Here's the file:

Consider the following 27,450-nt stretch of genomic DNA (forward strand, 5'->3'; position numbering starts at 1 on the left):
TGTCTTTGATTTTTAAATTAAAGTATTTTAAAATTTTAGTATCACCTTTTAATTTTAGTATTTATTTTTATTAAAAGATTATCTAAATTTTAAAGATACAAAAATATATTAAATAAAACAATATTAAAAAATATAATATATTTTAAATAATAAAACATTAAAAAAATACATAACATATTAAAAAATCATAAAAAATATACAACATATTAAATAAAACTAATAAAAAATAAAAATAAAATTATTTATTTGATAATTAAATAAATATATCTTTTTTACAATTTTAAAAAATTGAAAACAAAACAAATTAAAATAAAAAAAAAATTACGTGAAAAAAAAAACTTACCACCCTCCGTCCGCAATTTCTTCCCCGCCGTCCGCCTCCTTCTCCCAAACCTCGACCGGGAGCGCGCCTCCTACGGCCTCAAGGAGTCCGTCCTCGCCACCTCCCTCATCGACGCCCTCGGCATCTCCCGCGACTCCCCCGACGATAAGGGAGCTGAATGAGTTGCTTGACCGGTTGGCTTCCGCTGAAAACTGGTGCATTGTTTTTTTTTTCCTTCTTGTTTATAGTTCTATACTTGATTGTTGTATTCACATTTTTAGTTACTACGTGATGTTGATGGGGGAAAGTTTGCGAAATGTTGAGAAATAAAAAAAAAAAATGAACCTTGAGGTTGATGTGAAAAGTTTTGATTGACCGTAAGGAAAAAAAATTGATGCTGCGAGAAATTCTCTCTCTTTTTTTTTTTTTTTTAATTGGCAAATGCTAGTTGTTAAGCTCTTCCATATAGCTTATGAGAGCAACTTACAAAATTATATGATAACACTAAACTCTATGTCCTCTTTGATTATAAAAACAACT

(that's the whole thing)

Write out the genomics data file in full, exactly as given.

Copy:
Consider the following 27,450-nt stretch of genomic DNA (forward strand, 5'->3'; position numbering starts at 1 on the left):
TGTCTTTGATTTTTAAATTAAAGTATTTTAAAATTTTAGTATCACCTTTTAATTTTAGTATTTATTTTTATTAAAAGATTATCTAAATTTTAAAGATACAAAAATATATTAAATAAAACAATATTAAAAAATATAATATATTTTAAATAATAAAACATTAAAAAAATACATAACATATTAAAAAATCATAAAAAATATACAACATATTAAATAAAACTAATAAAAAATAAAAATAAAATTATTTATTTGATAATTAAATAAATATATCTTTTTTACAATTTTAAAAAATTGAAAACAAAACAAATTAAAATAAAAAAAAAATTACGTGAAAAAAAAAACTTACCACCCTCCGTCCGCAATTTCTTCCCCGCCGTCCGCCTCCTTCTCCCAAACCTCGACCGGGAGCGCGCCTCCTACGGCCTCAAGGAGTCCGTCCTCGCCACCTCCCTCATCGACGCCCTCGGCATCTCCCGCGACTCCCCCGACGATAAGGGAGCTGAATGAGTTGCTTGACCGGTTGGCTTCCGCTGAAAACTGGTGCATTGTTTTTTTTTTCCTTCTTGTTTATAGTTCTATACTTGATTGTTGTATTCACATTTTTAGTTACTACGTGATGTTGATGGGGGAAAGTTTGCGAAATGTTGAGAAATAAAAAAAAAAAATGAACCTTGAGGTTGATGTGAAAAGTTTTGATTGACCGTAAGGAAAAAAAATTGATGCTGCGAGAAATTCTCTCTCTTTTTTTTTTTTTTTTAATTGGCAAATGCTAGTTGTTAAGCTCTTCCATATAGCTTATGAGAGCAACTTACAAAATTATATGATAACACTAAACTCTATGTCCTCTTTGATTATAAAAACAACT